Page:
Stormy skies can bring destruction . . . or the rains of growth and promise . . .
I’ve said before, and in ever so many ways, I’m a firm believer that we all live our lives wearing our own very distinctive glasses. By that I’m not referring to the glass-half-full vs. glass-half-empty attitude–but that’s indeed part of the whole idea. It’s about how we see the world through our individual filters.
In a fairly concrete fashion, that means that the quality of my actual eyesight–my acuity, ability to detect and distinguish colors, textures, shapes, depth of field aided by stereo vision, and all of that sort of thing does, in fact, have a profound effect on my world view and how I experience my passage through it in life. As a longtime visual artist, I am dependent upon all of this stuff for my very sense of self.
But I’m also convinced that each of us has a life history that includes our adventures from birth to the present, our nurturing or lack thereof, our environment and resources and social contacts and political influences and educational progression, and that whole reality is so distinctive for each of us, right down to a cellular level, that I can’t quite imagine how even the closest of kin could possibly have identical points of view.
I’ve been reminded of this in the last few days as I’ve been reading the latest Oliver Sacks book on which I’ve laid hands: The Mind’s Eye. Every book of his that I’ve read thus far is, since he’s a neurologist, a humane and humorous thinker, a deeply curious scientist, and a citizen of the world with wide-ranging interests, bound to be an adventure. Given the visual theme of this particular collection of case-studies (including his own discovery of and treatment for an ocular tumor), it is indeed a confirmation of my sense that such complex inventions as human bodies, multiplied by the almost infinite variants those influences I mentioned above can infuse, create and incubate an incredible range of possible ways to see and experience life in this world and whatever we can conceive of beyond it.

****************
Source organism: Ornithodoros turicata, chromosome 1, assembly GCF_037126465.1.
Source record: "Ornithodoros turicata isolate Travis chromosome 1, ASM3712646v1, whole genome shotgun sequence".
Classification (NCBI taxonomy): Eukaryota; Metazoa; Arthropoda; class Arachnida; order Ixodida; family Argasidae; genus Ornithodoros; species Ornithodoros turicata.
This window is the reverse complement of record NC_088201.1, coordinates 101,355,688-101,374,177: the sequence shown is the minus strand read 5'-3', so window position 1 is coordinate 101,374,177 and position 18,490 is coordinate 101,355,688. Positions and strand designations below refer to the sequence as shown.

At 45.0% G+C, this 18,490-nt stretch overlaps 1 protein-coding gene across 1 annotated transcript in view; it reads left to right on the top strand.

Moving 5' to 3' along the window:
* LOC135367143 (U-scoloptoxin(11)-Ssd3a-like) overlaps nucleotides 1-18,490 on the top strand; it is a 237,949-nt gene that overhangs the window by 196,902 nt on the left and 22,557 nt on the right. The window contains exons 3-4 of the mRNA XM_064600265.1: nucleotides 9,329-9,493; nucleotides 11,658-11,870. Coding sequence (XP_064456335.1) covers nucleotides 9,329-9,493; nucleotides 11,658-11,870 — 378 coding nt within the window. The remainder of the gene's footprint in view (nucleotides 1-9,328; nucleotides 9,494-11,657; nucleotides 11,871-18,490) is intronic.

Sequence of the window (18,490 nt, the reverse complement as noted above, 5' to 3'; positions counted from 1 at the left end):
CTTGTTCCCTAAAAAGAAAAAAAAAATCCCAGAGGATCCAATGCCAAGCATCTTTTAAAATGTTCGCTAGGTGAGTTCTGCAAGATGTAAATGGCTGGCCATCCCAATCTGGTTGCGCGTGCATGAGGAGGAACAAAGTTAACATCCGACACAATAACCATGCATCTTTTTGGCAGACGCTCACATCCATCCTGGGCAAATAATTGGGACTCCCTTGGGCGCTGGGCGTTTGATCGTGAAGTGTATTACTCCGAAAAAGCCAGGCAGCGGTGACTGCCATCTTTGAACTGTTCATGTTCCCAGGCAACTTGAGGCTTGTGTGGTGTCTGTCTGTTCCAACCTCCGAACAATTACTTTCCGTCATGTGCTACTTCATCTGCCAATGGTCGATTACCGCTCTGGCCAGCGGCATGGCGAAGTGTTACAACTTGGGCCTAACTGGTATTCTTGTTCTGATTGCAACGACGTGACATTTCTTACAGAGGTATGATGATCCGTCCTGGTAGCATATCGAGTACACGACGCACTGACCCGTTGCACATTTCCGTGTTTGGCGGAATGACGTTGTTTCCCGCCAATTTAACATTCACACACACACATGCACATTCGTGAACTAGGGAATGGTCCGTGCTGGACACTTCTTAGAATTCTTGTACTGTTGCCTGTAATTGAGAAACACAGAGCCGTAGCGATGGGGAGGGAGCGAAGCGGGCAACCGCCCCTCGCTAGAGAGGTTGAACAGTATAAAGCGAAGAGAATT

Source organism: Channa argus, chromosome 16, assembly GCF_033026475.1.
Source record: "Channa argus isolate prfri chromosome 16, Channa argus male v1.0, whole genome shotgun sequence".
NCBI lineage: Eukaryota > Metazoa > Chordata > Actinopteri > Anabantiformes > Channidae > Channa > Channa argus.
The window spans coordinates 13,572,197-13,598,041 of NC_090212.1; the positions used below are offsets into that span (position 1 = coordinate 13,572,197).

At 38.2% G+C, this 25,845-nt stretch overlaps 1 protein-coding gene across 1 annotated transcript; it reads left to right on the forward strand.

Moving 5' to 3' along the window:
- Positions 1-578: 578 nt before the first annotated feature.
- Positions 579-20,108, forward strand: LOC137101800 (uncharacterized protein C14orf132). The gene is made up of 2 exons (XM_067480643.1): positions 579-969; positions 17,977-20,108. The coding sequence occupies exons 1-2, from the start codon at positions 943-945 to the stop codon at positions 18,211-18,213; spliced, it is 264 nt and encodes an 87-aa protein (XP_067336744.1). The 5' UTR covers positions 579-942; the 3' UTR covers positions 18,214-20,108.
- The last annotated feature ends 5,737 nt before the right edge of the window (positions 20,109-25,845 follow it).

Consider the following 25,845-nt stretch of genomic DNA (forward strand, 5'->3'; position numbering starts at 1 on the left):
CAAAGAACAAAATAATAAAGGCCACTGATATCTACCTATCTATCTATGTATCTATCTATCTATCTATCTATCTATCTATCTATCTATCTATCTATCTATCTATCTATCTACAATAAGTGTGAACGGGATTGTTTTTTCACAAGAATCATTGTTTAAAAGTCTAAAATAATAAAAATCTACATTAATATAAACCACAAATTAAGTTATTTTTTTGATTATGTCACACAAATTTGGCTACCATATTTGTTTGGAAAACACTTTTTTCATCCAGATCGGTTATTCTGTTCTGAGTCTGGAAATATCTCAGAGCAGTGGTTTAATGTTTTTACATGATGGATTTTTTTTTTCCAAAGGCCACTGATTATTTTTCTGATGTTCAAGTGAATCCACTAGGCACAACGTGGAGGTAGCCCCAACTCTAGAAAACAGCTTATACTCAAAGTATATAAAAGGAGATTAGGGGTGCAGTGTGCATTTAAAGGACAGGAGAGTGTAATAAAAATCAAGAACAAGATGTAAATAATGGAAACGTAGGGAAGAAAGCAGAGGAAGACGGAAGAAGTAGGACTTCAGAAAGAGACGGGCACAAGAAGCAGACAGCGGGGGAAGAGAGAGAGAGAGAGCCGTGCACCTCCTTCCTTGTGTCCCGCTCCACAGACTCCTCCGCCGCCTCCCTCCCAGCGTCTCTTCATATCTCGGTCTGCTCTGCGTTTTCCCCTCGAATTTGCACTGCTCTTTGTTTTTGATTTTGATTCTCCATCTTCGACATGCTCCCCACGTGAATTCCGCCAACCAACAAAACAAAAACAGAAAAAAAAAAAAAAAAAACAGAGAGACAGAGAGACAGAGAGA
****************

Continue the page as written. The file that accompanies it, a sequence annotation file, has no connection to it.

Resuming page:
Yes, I am enjoying this latest Sacks book as immensely as I have all of his thus far. It’s been rather striking, too, to add to the layers of my own filters, many of which I’ve only come to recognize rather more recently in my life. I have sussed out and confirmed to my own wildly non-medical satisfaction that I am very probably distinctly dyslexic or cognitively ‘different’ in a whole bunch of ways, and having looked at this good doctor’s descriptions of face-blindness, or prosopagnosia, I’ve a feeling that my realization sometime not long past that I might have a degree of face-blindness might well be accurate. I’m certainly no less inclined to believe it since immediately before the book arrived on scene at the local library, I was working in our front yard when a car pulled up and the nice driver called me by name and conversed with me pleasantly until I could identify by her voice, questions and comments that she is the neighbor who lives directly across the street from me. Sigh. Sometimes the ol’ filters do get a little blurry.
More importantly, though, I’m convinced that how we respond to our life experiences and our histories–the choices we make and what we do with what we’re given and who we are within it–those are the truly telling filters. They’re the things by which we’ll be known, be remembered (if we’re remembered), and that offer us ways to define ourselves and our place in the world. So while I’m happy as an artist to play (as you saw in the last couple of posts) with my reality in the artificial world of visual imagery and how I attempt to show others what it’s like to see through my lens, I realize that my moods and attitudes are a part of that process too. Can I get others to understand or accept my point of view? Rarely, if I’m mighty fortunate. Can I help them to see it? More likely, if I work hard. Can I give them happy access to their own filters that might improve their moment or their day? That, I hope, I can do if I am true to the better of my instincts in responding to the world as I know it and expressing, the best that I’m able, with passion and with compassion. With love and joy.
Heavens! What started as a grim and ominous day can become something bright and hopeful . . .